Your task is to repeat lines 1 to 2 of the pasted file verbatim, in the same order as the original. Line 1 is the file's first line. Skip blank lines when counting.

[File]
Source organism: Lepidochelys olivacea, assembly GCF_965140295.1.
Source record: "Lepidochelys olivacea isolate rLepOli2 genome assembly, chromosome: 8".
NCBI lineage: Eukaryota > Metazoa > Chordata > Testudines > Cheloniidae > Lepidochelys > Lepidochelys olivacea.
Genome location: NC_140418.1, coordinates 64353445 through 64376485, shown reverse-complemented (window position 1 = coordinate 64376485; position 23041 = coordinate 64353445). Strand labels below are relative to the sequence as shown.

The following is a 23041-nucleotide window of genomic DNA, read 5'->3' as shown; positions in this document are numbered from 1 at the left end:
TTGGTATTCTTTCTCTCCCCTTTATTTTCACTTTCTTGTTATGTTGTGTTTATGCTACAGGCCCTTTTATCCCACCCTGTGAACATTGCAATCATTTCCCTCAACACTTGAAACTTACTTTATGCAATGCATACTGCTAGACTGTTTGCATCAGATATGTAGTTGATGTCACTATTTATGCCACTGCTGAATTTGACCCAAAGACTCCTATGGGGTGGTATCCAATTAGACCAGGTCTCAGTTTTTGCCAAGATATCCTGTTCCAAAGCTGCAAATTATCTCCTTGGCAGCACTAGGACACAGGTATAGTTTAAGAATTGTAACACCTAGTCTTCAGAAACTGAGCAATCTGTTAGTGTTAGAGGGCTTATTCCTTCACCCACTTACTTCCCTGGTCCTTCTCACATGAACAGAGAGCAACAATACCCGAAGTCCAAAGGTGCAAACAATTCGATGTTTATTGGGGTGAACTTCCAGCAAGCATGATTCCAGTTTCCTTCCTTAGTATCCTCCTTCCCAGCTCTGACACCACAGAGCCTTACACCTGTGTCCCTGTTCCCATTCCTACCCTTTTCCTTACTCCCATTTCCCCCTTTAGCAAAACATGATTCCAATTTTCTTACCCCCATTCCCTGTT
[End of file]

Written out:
Source organism: Lepidochelys olivacea, assembly GCF_965140295.1.
Source record: "Lepidochelys olivacea isolate rLepOli2 genome assembly, chromosome: 8".